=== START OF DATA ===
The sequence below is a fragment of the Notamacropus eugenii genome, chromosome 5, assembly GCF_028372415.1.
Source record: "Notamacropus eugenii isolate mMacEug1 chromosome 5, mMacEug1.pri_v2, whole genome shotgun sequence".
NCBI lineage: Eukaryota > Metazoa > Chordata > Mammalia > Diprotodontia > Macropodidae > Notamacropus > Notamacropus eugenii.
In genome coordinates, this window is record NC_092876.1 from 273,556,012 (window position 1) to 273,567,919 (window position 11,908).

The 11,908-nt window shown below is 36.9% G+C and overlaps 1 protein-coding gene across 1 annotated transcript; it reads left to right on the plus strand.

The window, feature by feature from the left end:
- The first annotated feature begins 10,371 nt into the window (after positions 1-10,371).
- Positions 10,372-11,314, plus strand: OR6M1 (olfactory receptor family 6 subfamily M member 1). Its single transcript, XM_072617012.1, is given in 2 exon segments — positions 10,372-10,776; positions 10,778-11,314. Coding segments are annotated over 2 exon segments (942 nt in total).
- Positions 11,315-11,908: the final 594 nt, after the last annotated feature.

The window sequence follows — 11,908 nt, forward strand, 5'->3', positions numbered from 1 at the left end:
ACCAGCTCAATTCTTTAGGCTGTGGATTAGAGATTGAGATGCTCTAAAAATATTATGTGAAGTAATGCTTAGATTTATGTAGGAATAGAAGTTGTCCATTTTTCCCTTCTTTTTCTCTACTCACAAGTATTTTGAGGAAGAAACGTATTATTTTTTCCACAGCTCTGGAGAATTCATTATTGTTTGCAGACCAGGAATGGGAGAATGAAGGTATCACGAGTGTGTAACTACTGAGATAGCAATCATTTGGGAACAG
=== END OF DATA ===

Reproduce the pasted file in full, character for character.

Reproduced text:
The sequence below is a fragment of the Notamacropus eugenii genome, chromosome 5, assembly GCF_028372415.1.
Source record: "Notamacropus eugenii isolate mMacEug1 chromosome 5, mMacEug1.pri_v2, whole genome shotgun sequence".
NCBI lineage: Eukaryota > Metazoa > Chordata > Mammalia > Diprotodontia > Macropodidae > Notamacropus > Notamacropus eugenii.
In genome coordinates, this window is record NC_092876.1 from 273,556,012 (window position 1) to 273,567,919 (window position 11,908).

The 11,908-nt window shown below is 36.9% G+C and overlaps 1 protein-coding gene across 1 annotated transcript; it reads left to right on the plus strand.

The window, feature by feature from the left end:
- The first annotated feature begins 10,371 nt into the window (after positions 1-10,371).
- Positions 10,372-11,314, plus strand: OR6M1 (olfactory receptor family 6 subfamily M member 1). Its single transcript, XM_072617012.1, is given in 2 exon segments — positions 10,372-10,776; positions 10,778-11,314. Coding segments are annotated over 2 exon segments (942 nt in total).
- Positions 11,315-11,908: the final 594 nt, after the last annotated feature.

The window sequence follows — 11,908 nt, forward strand, 5'->3', positions numbered from 1 at the left end:
ACCAGCTCAATTCTTTAGGCTGTGGATTAGAGATTGAGATGCTCTAAAAATATTATGTGAAGTAATGCTTAGATTTATGTAGGAATAGAAGTTGTCCATTTTTCCCTTCTTTTTCTCTACTCACAAGTATTTTGAGGAAGAAACGTATTATTTTTTCCACAGCTCTGGAGAATTCATTATTGTTTGCAGACCAGGAATGGGAGAATGAAGGTATCACGAGTGTGTAACTACTGAGATAGCAATCATTTGGGAACAG